By contrast, in other states, grand theft is always considered to be a felony, ranging in severity from a third-degree felony offense to a first-degree felony offense.

Can You Go to Jail for Grand Theft in Delaware?

Even misdemeanor charges of grand theft, or grand theft auto, can result in a year behind bars for those found guilty. Felony charges are more likely to result in a lengthier prison term ranging from one to 30 years, depending on the severity of the offense and whether the charges were classified as first, second or third-degree felonies.

In some cases, particularly in instances where a grand theft charge is filed as a misdemeanor, it may be possible to negotiate with the prosecution in order to avoid a jail sentence. The importance of securing professional and experienced legal representation cannot be understated if you are facing charges related to grand theft, and a skilled criminal defense attorney can substantially reduce the chances of facing a conviction.

Youth offenders are typically also exempt from jail terms.

What Are the Possible Punishments for Grand Theft?

Grand theft charges, and their related sentences for those found guilty of the offense, vary greatly depending on the jurisdiction the case is tried within.

To illustrate one end of the sentencing spectrum, some states allow for a maximum penalty of 30 years imprisonment in response to a conviction on first-degree felony charges (called for when property worth $100,000 or more is stolen). Second-degree grand theft (charged when property worth more than $20,000 but less than $100,000 is stolen) can result in up to 15 years of incarceration — or 15 years of probation — in the same state, while a first-degree grand theft conviction (theft over $750 but under $20,000) calls for up to five years behind bars or a five year probation period.

In other states, by contrast, a grand theft charge can be issued as a misdemeanor. If found guilty of misdemeanor grand theft in state court, offenders could face up to one year in county jail. If convicted of a felony grand theft charge, guilty parties could spend up to three years in county jail before penalty enhancements. The maximum penalty enhancement possible is an additional four years in jail and is possible if the sum value of the goods stolen exceeds $3.2 million.

Were You Charged With Grand Theft?

If you have been charged with grand theft you are facing a serious charge. Grand theft is a felony punishable by years in prison if you are convicted. Call a lawyer skilled in criminal defense and get representation. Your attorney can arrange bail and help protect your legal rights.

Top Questions to Ask When Hiring an Attorney

  • How many years have you been practicing law? How long have you practiced law in the local area?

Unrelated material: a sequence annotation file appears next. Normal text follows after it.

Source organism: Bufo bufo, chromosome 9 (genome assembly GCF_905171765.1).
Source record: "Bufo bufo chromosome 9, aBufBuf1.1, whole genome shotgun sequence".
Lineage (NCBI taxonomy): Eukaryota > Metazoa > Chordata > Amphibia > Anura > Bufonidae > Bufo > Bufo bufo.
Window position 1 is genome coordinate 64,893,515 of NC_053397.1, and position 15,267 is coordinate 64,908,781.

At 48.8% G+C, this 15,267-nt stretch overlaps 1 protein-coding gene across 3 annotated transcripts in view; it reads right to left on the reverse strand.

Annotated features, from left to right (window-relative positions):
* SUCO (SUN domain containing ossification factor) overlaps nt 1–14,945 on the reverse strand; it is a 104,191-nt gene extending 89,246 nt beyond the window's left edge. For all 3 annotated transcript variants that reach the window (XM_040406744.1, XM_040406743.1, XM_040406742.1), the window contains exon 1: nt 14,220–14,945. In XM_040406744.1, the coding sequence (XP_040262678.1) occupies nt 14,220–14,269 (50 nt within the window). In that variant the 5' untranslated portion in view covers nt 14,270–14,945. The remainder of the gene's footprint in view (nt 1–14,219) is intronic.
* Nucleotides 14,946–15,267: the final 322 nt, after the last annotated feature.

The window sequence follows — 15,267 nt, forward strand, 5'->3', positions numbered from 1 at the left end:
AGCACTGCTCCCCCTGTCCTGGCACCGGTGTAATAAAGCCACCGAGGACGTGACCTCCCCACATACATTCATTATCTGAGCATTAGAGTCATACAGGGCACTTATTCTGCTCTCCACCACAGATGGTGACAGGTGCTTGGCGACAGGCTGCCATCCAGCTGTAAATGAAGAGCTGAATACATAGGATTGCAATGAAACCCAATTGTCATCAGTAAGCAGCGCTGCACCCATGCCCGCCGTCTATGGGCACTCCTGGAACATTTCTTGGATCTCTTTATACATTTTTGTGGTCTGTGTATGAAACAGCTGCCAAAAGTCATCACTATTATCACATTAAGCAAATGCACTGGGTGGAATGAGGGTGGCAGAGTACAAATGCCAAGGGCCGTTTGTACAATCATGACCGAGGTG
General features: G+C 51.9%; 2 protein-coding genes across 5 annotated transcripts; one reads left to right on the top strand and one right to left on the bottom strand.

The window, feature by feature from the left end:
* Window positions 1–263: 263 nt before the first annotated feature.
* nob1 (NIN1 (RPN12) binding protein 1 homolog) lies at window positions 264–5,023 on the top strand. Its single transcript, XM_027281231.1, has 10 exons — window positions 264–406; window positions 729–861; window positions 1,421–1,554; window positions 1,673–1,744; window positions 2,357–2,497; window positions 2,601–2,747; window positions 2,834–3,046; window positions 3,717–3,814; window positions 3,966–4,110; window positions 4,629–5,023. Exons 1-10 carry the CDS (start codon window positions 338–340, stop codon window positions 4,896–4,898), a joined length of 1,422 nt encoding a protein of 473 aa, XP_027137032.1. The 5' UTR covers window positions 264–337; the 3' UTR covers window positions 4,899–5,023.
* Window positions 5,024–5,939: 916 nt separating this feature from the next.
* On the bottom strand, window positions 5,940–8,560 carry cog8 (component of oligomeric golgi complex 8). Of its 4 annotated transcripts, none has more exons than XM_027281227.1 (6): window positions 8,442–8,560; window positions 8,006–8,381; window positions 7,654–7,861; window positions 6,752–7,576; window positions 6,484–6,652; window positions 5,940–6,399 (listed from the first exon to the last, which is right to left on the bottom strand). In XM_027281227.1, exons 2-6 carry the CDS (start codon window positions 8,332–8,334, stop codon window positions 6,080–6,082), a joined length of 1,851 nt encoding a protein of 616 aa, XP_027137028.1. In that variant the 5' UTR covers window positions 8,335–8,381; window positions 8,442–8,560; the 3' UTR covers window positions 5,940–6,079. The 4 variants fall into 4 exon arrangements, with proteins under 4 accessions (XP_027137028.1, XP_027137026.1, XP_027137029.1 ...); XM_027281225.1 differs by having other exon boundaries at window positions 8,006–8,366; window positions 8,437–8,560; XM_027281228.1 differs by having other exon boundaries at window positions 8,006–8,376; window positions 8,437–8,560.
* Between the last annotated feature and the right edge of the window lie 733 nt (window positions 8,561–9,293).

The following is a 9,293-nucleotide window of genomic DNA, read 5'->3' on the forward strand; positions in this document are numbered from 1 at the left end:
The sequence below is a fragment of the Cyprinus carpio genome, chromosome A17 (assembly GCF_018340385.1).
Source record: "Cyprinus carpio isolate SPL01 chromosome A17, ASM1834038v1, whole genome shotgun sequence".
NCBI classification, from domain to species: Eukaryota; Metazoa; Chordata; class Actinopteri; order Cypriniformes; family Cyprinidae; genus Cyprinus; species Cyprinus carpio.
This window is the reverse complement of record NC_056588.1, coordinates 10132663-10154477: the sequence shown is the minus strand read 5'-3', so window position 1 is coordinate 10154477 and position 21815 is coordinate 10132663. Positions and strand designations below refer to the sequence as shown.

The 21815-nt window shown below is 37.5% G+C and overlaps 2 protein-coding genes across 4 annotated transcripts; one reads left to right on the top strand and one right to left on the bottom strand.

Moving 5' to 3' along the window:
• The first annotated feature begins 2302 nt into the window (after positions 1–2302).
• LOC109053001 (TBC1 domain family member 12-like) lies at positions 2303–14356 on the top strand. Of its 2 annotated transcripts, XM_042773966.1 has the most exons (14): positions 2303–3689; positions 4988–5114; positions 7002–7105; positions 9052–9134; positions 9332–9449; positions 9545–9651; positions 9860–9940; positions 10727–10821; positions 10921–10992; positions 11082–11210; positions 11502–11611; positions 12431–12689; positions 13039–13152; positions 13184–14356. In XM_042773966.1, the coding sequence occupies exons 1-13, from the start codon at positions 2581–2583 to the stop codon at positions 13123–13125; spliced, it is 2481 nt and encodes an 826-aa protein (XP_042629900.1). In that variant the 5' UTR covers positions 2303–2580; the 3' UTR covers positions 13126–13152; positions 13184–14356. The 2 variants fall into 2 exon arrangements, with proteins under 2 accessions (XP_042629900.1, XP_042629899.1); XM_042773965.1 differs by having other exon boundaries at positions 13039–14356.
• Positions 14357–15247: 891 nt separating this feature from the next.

• How many cases similar to mine have you handled in the past?
  • What is the likely outcome for my case?

In legal practice, experience matters. An experienced attorney will likely have handled issues similar to yours many, many times. Therefore, after listening to your situation, the attorney should have a reasonable idea of the time line for a case like yours and the likely resolution.

The Importance of a Good Consultation

The goal of an initial consultation is to find an attorney you are comfortable working with and someone who can help you understand your options under the law. Seek to understand the relevant legal experience the attorney brings to your case. While it is not realistic to expect an attorney to resolve your legal issue during an initial consultation, you should gain a level of comfort with his/her ability to do so. A good consultation can clarify issues, raise pertinent questions and considerations for your case, and help you make an informed decision towards resolving your legal issue.

Types of legal fees:

Bill by the hour: Many attorneys bill by the hour. How much an attorney bills you per hour will vary based on a number of factors. For instance, an attorney’s hourly fee may fluctuate based on whether that hour is spent representing you in court or doing research on your case. Attorneys in one practice area may bill you more than attorneys in a different practice area.

Contingent fee: Some lawyers will accept payment via contingent fee. In this arrangement, the lawyer receives a percentage of the total monetary recovery if you win your lawsuit. In sum, the lawyer only gets paid if you win. Contingent fee agreements are limited to specific practice areas in civil law.

Flat fee: For “routine” legal work where the attorney generally knows the amount of time and resources necessary to complete the task, he/she may be willing to bill you a flat fee for services performed.

Common legal terms explained

Personal jurisdiction – Requirement that a particular court have authority over a person, in order to bind that person to the judgment of the court, based on minimum contacts. International Shoe Co v. Washington is a landmark Supreme Court case outlining the scope of a state court’s reach in personal jurisdiction.